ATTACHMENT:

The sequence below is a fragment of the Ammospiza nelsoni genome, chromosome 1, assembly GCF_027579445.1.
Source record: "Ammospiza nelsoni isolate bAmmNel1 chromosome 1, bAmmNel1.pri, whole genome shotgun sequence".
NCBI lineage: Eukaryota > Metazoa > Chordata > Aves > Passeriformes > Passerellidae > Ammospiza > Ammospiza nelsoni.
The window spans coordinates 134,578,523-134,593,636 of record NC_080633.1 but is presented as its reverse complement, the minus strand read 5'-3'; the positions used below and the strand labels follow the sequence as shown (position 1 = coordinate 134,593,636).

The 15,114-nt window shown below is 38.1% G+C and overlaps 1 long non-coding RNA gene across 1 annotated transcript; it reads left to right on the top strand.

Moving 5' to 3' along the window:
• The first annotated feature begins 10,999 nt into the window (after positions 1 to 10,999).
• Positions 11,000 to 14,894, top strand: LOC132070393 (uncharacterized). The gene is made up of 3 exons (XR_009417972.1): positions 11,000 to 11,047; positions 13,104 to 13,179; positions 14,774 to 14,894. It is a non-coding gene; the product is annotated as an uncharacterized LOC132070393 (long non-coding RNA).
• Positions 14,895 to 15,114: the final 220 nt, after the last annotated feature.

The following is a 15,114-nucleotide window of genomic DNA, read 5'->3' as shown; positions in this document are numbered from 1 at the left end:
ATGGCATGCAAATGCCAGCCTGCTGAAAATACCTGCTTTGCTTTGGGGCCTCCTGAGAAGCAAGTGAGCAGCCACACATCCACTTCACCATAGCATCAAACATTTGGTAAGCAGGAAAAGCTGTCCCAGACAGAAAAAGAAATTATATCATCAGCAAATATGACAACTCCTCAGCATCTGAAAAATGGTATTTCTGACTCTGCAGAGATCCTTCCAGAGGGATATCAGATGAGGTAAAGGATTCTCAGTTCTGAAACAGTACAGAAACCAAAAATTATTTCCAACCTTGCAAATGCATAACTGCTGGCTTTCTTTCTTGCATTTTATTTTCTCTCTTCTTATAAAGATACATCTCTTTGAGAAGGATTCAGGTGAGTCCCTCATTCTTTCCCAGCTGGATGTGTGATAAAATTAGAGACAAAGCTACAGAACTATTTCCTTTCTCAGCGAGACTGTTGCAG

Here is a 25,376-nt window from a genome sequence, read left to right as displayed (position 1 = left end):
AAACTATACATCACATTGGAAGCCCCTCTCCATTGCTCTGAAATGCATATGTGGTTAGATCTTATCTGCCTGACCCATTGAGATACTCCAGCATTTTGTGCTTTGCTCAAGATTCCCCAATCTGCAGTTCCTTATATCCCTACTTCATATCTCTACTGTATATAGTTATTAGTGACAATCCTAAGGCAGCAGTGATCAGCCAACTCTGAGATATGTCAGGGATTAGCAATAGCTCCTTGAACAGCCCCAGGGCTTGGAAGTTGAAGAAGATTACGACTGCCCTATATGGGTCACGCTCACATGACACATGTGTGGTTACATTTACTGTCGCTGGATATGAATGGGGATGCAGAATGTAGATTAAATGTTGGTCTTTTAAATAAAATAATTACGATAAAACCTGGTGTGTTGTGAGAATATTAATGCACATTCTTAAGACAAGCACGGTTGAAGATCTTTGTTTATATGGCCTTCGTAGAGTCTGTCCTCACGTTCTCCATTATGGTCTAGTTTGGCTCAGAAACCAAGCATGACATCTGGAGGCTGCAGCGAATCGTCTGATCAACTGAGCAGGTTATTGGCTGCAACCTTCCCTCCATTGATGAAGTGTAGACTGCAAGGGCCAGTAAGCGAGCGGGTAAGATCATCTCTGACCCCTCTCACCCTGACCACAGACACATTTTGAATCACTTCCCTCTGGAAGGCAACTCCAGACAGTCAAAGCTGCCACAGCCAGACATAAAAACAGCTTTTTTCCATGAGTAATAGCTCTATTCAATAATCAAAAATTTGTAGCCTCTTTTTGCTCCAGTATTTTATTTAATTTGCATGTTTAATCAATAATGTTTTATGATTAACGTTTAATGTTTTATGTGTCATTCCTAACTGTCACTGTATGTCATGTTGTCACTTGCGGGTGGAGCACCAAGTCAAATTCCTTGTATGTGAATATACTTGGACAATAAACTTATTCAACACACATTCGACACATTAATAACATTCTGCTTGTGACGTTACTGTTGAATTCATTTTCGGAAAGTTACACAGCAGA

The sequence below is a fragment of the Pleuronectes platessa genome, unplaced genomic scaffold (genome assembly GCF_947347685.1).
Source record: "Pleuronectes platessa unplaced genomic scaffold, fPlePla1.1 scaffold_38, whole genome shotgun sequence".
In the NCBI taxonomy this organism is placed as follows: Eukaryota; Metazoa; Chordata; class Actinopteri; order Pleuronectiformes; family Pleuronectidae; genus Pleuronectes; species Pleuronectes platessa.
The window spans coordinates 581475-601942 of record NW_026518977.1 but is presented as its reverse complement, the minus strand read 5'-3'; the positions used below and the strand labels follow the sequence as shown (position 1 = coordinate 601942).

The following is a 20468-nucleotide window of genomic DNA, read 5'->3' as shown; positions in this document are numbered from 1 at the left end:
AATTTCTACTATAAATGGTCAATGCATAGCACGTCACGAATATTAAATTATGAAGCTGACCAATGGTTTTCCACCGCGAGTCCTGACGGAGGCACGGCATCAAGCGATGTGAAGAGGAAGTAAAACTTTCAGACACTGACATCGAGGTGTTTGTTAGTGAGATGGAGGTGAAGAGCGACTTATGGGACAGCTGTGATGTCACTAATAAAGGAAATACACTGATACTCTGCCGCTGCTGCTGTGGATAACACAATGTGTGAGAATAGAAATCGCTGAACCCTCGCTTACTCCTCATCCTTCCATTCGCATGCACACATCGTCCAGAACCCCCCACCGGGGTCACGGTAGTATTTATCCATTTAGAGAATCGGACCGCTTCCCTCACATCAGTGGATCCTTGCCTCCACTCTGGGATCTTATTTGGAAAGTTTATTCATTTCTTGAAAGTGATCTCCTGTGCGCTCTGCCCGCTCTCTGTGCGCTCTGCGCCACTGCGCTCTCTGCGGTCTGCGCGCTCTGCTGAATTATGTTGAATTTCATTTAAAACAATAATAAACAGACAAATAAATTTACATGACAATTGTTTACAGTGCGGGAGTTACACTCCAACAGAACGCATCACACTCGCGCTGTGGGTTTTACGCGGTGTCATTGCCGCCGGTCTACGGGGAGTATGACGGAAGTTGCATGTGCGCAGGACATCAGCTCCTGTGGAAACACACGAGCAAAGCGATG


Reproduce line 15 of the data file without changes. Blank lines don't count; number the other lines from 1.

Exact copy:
Source record: "Pleuronectes platessa unplaced genomic scaffold, fPlePla1.1 scaffold_38, whole genome shotgun sequence".